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finding the limit of a function

coolbeans33

New member
Sep 19, 2013
23
A(z)= 2z-6/ z2-5z+6

find the limit as z-->3

I factored the denominator to get (z-2)(z-3), and manipulated the function to get:

2z2-62/(z-2)(z-3)(2z+6)

but I'm just not sure what to do in order to get rid of the (z-3)

I hope there's some obvious answer that I'm not seeing!
 

SuperSonic4

Well-known member
MHB Math Helper
Mar 1, 2012
249
A(z)= 2z-6/ z2-5z+6

find the limit as z-->3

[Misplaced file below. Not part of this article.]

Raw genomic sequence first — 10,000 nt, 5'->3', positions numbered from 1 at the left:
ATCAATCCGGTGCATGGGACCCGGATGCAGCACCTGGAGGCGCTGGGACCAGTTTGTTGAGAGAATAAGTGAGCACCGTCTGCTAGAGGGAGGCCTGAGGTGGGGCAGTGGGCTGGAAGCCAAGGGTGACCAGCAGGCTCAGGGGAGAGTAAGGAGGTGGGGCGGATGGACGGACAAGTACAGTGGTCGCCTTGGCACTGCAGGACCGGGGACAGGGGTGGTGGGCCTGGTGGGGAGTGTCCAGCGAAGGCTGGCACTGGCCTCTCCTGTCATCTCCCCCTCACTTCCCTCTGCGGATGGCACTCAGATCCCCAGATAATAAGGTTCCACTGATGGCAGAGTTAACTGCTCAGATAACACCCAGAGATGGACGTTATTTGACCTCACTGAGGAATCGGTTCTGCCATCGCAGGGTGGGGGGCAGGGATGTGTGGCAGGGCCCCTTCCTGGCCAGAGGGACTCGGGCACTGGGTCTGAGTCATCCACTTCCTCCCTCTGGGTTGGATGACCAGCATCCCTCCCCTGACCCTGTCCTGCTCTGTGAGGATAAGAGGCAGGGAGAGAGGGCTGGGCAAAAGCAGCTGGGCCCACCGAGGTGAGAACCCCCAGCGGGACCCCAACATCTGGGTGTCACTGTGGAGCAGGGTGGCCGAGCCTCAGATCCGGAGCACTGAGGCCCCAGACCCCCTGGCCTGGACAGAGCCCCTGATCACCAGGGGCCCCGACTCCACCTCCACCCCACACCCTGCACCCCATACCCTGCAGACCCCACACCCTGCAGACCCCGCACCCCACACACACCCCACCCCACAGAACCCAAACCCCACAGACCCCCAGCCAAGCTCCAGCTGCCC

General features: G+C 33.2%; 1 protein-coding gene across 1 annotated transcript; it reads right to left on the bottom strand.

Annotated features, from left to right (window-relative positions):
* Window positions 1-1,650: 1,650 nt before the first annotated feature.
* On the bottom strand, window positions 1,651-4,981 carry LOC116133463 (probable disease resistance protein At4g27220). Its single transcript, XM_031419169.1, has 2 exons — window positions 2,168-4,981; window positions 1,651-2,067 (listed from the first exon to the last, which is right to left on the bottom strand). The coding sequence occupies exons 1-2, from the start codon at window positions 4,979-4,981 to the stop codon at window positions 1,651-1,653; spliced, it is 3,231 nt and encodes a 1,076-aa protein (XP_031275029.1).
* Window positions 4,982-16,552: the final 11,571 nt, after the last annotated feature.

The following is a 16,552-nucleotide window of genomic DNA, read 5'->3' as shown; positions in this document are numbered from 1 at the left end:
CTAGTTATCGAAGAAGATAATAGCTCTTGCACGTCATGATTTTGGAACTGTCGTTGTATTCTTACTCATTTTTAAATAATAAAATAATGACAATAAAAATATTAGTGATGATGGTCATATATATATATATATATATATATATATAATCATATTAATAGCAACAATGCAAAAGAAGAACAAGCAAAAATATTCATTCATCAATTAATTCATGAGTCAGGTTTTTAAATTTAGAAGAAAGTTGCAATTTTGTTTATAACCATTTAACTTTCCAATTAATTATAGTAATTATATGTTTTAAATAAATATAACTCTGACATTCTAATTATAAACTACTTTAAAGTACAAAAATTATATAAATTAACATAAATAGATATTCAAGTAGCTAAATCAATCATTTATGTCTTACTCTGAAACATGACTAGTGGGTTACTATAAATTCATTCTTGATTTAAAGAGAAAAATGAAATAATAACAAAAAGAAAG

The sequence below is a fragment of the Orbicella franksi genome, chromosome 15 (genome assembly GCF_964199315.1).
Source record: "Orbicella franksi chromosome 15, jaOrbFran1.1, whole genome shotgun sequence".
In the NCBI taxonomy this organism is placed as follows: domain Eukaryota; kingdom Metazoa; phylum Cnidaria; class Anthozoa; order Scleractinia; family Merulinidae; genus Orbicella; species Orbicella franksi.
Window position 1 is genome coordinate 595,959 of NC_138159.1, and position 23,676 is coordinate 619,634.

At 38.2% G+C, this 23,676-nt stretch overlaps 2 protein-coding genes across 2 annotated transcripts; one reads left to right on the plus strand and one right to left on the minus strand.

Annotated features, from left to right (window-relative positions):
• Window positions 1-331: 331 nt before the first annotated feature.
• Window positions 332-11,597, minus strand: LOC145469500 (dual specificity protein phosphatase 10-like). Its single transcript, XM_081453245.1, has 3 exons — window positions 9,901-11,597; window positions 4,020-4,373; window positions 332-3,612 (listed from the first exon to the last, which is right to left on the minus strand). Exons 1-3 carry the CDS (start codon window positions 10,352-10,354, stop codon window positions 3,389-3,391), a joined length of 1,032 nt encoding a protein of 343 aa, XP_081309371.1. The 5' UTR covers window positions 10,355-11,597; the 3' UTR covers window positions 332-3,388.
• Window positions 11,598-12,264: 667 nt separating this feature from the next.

I factored the denominator to get (z-2)(z-3), and manipulated the function to get:

2z2-62/(z-2)(z-3)(2z+6)

but I'm just not sure what to do in order to get rid of the (z-3)

I hope there's some obvious answer that I'm not seeing!
You can factor the numerator to \(\displaystyle 2(z-3)\). Since z never reaches 3 you can cancel \(\displaystyle x-3\)